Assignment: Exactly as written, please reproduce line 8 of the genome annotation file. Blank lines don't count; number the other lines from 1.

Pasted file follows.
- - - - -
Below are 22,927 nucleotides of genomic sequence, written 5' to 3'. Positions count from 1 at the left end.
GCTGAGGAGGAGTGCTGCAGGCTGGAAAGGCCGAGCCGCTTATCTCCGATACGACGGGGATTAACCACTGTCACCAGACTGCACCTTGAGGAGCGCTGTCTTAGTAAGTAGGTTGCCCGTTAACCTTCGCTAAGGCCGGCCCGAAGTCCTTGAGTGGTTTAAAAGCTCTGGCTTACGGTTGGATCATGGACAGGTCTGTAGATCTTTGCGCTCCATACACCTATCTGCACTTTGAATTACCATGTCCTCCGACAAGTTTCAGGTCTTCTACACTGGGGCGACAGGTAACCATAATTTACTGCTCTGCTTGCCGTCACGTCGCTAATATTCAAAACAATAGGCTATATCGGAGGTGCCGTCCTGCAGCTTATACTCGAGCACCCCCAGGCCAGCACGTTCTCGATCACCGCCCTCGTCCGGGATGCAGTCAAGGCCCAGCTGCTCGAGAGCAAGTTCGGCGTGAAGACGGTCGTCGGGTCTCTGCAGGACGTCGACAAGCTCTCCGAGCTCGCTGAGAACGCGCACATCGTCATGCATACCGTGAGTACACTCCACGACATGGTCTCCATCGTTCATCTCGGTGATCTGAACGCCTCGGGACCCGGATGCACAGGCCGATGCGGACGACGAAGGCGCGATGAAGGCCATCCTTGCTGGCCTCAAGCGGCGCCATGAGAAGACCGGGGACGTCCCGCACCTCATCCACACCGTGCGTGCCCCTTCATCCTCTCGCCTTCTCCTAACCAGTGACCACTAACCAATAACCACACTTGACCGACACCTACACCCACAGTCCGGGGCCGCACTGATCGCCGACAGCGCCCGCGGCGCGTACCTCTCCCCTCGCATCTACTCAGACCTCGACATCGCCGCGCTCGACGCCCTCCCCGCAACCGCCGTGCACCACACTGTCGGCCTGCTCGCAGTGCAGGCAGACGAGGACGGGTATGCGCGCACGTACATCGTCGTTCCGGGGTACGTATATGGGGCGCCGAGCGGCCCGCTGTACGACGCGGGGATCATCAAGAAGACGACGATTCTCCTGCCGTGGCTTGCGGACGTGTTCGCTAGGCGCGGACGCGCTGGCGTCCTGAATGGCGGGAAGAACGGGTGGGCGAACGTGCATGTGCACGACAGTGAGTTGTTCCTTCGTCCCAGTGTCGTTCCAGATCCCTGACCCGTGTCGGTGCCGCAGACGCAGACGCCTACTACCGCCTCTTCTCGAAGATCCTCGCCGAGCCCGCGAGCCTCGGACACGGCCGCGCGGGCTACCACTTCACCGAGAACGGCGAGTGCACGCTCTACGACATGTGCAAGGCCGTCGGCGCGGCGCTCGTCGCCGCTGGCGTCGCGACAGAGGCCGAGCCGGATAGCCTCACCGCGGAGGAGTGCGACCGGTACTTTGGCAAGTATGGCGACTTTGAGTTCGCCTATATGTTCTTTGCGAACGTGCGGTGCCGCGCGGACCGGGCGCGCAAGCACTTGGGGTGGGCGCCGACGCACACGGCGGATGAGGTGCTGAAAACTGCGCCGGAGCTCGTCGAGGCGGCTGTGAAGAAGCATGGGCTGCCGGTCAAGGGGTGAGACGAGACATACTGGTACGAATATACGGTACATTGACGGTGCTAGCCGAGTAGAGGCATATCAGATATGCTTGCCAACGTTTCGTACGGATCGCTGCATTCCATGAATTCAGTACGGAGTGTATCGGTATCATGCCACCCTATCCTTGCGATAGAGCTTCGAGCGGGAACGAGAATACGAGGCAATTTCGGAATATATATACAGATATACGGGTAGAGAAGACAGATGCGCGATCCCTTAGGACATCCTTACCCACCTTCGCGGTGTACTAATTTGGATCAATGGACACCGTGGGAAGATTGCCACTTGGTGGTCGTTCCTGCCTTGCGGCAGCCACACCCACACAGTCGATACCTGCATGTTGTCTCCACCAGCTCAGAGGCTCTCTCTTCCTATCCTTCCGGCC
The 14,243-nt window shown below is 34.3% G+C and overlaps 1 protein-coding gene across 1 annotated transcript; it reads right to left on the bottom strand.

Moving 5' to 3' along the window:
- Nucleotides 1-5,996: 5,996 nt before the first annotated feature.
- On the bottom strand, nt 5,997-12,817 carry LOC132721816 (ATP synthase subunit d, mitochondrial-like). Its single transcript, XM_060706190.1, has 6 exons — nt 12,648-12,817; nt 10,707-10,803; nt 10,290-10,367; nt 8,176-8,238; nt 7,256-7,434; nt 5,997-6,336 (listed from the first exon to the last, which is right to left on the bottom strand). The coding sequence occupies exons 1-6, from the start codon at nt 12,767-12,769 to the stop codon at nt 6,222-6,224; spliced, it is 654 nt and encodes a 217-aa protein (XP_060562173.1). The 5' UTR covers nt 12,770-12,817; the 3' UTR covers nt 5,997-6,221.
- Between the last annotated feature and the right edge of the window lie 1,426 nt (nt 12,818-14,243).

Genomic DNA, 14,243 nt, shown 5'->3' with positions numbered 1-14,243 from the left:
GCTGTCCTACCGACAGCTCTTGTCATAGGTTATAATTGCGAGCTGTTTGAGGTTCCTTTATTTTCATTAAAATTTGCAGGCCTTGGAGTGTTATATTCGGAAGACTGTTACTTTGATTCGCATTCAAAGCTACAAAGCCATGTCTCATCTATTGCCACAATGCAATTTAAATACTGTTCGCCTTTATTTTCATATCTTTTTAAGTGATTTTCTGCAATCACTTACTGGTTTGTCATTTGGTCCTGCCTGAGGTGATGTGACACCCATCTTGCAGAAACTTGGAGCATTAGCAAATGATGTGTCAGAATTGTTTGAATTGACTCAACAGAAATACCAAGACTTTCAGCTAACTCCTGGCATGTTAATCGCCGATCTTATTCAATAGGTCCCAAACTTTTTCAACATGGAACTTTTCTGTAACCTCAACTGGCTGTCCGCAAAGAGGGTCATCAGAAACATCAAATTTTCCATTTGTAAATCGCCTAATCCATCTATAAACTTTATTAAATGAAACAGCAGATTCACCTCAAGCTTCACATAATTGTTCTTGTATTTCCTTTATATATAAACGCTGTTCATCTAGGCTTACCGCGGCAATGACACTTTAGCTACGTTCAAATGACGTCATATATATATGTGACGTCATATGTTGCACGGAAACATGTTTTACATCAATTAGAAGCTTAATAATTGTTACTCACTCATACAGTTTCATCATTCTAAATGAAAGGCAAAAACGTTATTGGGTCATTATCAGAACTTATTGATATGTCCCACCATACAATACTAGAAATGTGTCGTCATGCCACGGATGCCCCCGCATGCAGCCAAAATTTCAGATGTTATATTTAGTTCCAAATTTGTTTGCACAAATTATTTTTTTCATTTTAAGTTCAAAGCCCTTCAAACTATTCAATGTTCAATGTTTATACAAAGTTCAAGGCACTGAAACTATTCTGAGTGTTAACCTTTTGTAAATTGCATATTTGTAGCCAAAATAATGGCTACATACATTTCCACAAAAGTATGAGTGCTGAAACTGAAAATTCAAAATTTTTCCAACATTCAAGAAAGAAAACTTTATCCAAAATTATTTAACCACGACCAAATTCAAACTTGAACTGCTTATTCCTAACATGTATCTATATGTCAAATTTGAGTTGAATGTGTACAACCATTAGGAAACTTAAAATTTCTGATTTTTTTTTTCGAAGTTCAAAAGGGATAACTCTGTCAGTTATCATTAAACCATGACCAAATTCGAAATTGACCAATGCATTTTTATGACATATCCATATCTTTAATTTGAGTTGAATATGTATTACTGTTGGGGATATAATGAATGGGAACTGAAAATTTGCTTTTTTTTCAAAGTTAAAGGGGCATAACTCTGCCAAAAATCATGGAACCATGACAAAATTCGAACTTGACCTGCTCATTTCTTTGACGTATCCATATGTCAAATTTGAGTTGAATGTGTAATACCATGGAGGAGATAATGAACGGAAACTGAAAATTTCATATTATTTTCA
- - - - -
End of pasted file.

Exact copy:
Genomic DNA, 14,243 nt, shown 5'->3' with positions numbered 1-14,243 from the left: